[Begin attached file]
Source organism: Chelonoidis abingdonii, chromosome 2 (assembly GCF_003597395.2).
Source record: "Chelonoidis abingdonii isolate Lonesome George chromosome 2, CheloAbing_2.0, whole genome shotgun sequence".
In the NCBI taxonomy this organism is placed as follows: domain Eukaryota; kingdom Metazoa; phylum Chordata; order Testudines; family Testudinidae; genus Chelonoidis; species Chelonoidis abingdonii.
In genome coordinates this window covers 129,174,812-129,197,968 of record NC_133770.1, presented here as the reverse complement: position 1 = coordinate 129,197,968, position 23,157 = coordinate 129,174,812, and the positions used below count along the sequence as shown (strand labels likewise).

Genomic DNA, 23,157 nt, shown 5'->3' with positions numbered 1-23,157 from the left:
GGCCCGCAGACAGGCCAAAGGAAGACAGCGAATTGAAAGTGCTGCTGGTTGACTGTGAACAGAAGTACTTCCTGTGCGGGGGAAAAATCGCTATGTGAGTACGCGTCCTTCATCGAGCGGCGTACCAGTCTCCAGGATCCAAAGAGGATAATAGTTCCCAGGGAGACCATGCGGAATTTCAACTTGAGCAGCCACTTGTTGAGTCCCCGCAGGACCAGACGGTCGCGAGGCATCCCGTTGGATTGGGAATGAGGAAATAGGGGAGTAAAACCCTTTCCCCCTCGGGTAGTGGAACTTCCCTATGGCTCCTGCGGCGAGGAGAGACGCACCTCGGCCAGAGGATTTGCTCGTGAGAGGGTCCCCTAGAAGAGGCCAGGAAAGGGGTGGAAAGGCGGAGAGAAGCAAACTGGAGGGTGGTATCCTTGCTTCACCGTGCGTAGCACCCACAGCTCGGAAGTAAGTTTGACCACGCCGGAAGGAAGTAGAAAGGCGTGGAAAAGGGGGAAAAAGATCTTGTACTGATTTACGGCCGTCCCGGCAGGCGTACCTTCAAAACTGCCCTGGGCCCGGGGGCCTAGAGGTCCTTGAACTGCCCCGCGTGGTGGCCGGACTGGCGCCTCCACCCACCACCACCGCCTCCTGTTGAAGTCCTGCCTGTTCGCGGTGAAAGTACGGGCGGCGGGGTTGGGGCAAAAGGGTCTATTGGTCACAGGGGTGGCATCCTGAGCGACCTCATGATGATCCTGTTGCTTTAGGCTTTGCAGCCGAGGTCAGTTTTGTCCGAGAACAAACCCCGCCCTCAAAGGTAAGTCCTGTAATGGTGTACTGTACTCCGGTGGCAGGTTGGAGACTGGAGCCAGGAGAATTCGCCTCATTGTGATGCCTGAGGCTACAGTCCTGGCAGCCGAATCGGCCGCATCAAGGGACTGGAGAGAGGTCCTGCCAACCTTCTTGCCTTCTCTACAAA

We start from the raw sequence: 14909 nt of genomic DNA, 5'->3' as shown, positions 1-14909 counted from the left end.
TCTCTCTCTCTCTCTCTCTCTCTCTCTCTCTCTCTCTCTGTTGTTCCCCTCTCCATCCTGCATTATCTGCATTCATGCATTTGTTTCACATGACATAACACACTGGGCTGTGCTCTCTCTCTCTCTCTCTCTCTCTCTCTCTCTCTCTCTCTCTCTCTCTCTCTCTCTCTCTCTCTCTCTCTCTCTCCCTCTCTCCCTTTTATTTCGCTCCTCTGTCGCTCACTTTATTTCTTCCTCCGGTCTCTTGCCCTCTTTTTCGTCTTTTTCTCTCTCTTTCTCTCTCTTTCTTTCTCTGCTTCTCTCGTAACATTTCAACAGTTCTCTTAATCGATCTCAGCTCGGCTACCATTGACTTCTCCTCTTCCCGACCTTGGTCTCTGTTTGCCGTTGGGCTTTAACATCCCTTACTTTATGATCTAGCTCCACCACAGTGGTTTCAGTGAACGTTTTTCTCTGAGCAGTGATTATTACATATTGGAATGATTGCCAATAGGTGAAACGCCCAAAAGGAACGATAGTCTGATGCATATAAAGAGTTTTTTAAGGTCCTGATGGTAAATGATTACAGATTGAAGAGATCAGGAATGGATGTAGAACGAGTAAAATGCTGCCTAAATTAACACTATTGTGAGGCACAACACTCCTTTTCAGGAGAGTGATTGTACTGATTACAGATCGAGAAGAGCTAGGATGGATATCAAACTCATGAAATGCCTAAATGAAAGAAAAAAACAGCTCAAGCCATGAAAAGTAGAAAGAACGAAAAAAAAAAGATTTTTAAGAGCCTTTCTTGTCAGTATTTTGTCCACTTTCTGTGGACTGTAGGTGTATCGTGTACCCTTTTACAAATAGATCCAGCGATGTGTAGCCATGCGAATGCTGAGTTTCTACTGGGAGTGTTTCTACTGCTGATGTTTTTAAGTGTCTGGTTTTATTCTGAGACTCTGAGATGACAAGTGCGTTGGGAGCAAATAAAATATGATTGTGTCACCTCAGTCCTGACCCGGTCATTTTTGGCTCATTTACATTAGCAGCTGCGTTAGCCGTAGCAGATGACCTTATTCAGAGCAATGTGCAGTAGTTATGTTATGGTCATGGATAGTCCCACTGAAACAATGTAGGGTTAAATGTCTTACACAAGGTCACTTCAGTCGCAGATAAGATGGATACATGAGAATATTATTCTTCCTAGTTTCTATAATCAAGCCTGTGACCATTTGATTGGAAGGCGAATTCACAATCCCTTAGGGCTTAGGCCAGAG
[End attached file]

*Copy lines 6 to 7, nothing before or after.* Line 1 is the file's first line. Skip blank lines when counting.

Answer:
GGCCCGCAGACAGGCCAAAGGAAGACAGCGAATTGAAAGTGCTGCTGGTTGACTGTGAACAGAAGTACTTCCTGTGCGGGGGAAAAATCGCTATGTGAGTACGCGTCCTTCATCGAGCGGCGTACCAGTCTCCAGGATCCAAAGAGGATAATAGTTCCCAGGGAGACCATGCGGAATTTCAACTTGAGCAGCCACTTGTTGAGTCCCCGCAGGACCAGACGGTCGCGAGGCATCCCGTTGGATTGGGAATGAGGAAATAGGGGAGTAAAACCCTTTCCCCCTCGGGTAGTGGAACTTCCCTATGGCTCCTGCGGCGAGGAGAGACGCACCTCGGCCAGAGGATTTGCTCGTGAGAGGGTCCCCTAGAAGAGGCCAGGAAAGGGGTGGAAAGGCGGAGAGAAGCAAACTGGAGGGTGGTATCCTTGCTTCACCGTGCGTAGCACCCACAGCTCGGAAGTAAGTTTGACCACGCCGGAAGGAAGTAGAAAGGCGTGGAAAAGGGGGAAAAAGATCTTGTACTGATTTACGGCCGTCCCGGCAGGCGTACCTTCAAAACTGCCCTGGGCCCGGGGGCCTAGAGGTCCTTGAACTGCCCCGCGTGGTGGCCGGACTGGCGCCTCCACCCACCACCACCGCCTCCTGTTGAAGTCCTGCCTGTTCGCGGTGAAAGTACGGGCGGCGGGGTTGGGGCAAAAGGGTCTATTGGTCACAGGGGTGGCATCCTGAGCGACCTCATGATGATCCTGTTGCTTTAGGCTTTGCAGCCGAGGTCAGTTTTGTCCGAGAACAAACCCCGCCCTCAAAGGTAAGTCCTGTAATGGTGTACTGTACTCCGGTGGCAGGTTGGAGACTGGAGCCAGGAGAATTCGCCTCATTGTGATGCCTGAGGCTACAGTCCTGGCAGCCGAATCGGCCGCATCAAGGGACTGGAGAGAGGTCCTGCCAACCTTCTTGCCTTCTCTACAAA

We start from the raw sequence: 14909 nt of genomic DNA, 5'->3' as shown, positions 1-14909 counted from the left end.